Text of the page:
There are so many things we want our children to learn, which go far beyond tying their shoes or counting to 100. Hopefully, they’ll come to embrace knowledge. We hope they create lofty goals and achieve every last one of them. After all, as parents, we want the best for them.
What if there was one thing you could teach them right now, which would give them the tools to achieve every last one of those things?
By inspiring self-worth in your children, you guarantee your child’s future success. After all, it’s your child’s ability to believe in themselves, which gives them the confidence they’ll need for everything else.
How do you teach something like self-worth and self-belief?
Start with Opportunity
No one can grow without ever being challenged. This means encouraging your child to try new things. No, this doesn’t necessarily mean you need to sign them up for lessons in everything from Portuguese to modern dance.
It does mean exposing them to cultures they’re not familiar with, craft projects, foods they’ve never tasted, and outings to places they’ve never seen. Show them the world and encourage them to pick up, taste, and try everything.
Give Them (Some) Praise
When they do try new things, don’t fall all over yourself in telling them how great they are. On the other hand, there’s a lot to be said for a quiet, “Well done” when they get things right.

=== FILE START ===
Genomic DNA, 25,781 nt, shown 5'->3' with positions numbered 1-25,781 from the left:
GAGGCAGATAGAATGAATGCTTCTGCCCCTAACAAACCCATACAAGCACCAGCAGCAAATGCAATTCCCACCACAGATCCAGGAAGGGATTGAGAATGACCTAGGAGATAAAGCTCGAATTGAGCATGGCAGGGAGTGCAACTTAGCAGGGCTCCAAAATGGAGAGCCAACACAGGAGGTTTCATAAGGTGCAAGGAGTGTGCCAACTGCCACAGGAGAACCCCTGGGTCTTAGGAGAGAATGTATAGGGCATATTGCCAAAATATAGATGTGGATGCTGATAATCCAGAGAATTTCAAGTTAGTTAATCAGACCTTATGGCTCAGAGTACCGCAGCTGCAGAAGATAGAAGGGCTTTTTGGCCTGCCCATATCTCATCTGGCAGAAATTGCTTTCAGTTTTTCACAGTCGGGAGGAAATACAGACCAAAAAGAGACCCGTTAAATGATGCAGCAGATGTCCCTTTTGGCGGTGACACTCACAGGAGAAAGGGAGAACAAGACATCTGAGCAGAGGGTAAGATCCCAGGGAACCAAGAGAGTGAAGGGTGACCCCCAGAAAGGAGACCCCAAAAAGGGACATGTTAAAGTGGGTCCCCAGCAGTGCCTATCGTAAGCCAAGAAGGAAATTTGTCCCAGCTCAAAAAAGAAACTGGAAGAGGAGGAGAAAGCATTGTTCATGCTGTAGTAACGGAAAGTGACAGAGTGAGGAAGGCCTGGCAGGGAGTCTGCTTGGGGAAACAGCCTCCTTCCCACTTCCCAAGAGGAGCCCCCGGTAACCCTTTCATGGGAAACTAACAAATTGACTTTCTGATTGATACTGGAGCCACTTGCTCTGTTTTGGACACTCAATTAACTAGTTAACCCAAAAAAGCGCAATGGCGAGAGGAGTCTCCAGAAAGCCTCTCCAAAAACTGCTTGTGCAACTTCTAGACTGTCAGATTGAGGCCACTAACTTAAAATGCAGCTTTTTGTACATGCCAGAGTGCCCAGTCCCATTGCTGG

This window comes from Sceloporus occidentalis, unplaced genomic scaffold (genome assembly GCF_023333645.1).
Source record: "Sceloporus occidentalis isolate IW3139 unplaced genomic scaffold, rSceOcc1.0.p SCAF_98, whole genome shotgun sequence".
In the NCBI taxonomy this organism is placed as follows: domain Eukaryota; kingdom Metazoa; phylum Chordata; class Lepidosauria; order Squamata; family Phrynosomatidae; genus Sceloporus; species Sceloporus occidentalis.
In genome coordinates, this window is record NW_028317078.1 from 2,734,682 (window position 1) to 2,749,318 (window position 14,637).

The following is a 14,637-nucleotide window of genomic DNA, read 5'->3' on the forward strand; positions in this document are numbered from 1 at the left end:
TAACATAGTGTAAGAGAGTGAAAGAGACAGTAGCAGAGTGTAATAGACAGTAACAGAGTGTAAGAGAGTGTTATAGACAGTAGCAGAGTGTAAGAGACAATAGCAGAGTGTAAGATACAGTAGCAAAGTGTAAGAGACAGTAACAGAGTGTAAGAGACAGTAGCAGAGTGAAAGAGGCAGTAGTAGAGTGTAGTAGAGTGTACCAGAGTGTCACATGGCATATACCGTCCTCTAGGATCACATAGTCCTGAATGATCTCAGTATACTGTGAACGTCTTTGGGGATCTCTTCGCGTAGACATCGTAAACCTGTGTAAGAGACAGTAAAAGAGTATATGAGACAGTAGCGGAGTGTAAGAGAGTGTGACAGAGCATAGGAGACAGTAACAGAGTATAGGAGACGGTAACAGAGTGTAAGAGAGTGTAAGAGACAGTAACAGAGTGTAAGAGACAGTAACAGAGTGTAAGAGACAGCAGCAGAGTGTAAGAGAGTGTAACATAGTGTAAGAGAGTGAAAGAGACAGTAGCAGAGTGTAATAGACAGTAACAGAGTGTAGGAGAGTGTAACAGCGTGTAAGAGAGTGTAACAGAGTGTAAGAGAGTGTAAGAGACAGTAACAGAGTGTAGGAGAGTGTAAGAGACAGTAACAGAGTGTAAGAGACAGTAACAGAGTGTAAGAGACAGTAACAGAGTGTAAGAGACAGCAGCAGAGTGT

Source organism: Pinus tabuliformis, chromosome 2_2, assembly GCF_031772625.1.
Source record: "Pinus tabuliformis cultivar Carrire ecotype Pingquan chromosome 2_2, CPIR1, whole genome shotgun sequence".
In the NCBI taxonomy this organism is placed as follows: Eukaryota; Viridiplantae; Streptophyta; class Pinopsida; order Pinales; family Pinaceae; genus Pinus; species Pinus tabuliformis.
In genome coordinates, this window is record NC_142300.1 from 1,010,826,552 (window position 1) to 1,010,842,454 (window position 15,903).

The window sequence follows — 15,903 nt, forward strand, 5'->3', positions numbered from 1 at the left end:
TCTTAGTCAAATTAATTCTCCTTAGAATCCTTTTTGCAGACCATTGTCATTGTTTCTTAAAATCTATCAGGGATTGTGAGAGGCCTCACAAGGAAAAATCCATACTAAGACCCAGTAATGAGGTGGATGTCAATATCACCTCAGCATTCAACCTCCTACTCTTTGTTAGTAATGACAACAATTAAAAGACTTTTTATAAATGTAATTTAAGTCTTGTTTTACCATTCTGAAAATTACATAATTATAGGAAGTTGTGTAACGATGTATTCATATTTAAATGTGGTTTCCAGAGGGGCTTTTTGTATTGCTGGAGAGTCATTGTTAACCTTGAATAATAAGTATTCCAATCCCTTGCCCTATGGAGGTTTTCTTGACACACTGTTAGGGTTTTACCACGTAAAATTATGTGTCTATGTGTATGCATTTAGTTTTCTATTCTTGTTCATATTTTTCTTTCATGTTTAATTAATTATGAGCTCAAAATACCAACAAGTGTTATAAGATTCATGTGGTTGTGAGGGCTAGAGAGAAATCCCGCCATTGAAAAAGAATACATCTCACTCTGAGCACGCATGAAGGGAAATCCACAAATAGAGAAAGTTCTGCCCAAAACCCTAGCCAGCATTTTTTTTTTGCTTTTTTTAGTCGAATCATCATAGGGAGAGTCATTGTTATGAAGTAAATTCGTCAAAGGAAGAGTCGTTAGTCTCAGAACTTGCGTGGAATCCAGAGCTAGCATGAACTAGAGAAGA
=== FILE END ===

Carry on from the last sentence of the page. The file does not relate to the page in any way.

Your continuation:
If they mess up? Praise the effort. They need you to recognize they tried.
Life involves hard work. Let them see you making an effort to do hard things too. Whether it’s cooking an elaborate meal, or even just letting them see you doing your job, they’ll appreciate seeing you dig in and do things too.
Drop the Negative Words
Kids take to heart when you give them criticism. Never use words like “dumb” or “stupid” and pay attention when you’re angry at just what words come out of your mouth.
It’s said it can take anywhere from 5 to 7 compliments to erase a negative comment. In children, you can expect it to take twice this number.
Let Them Help
Your child has a natural desire to please already. Engage this by encouraging them to pitch in at home. Or direct this enthusiasm out into the world through volunteering together for a worthy cause. Kids feel good about themselves when they know they’re helping.
In all of this, the key is to let your child know you recognize their strengths and also note their efforts as they struggle to learn what might come harder. Tell them they’re doing well and are worthwhile, and they’ll come to believe this simply because these words first came from you.
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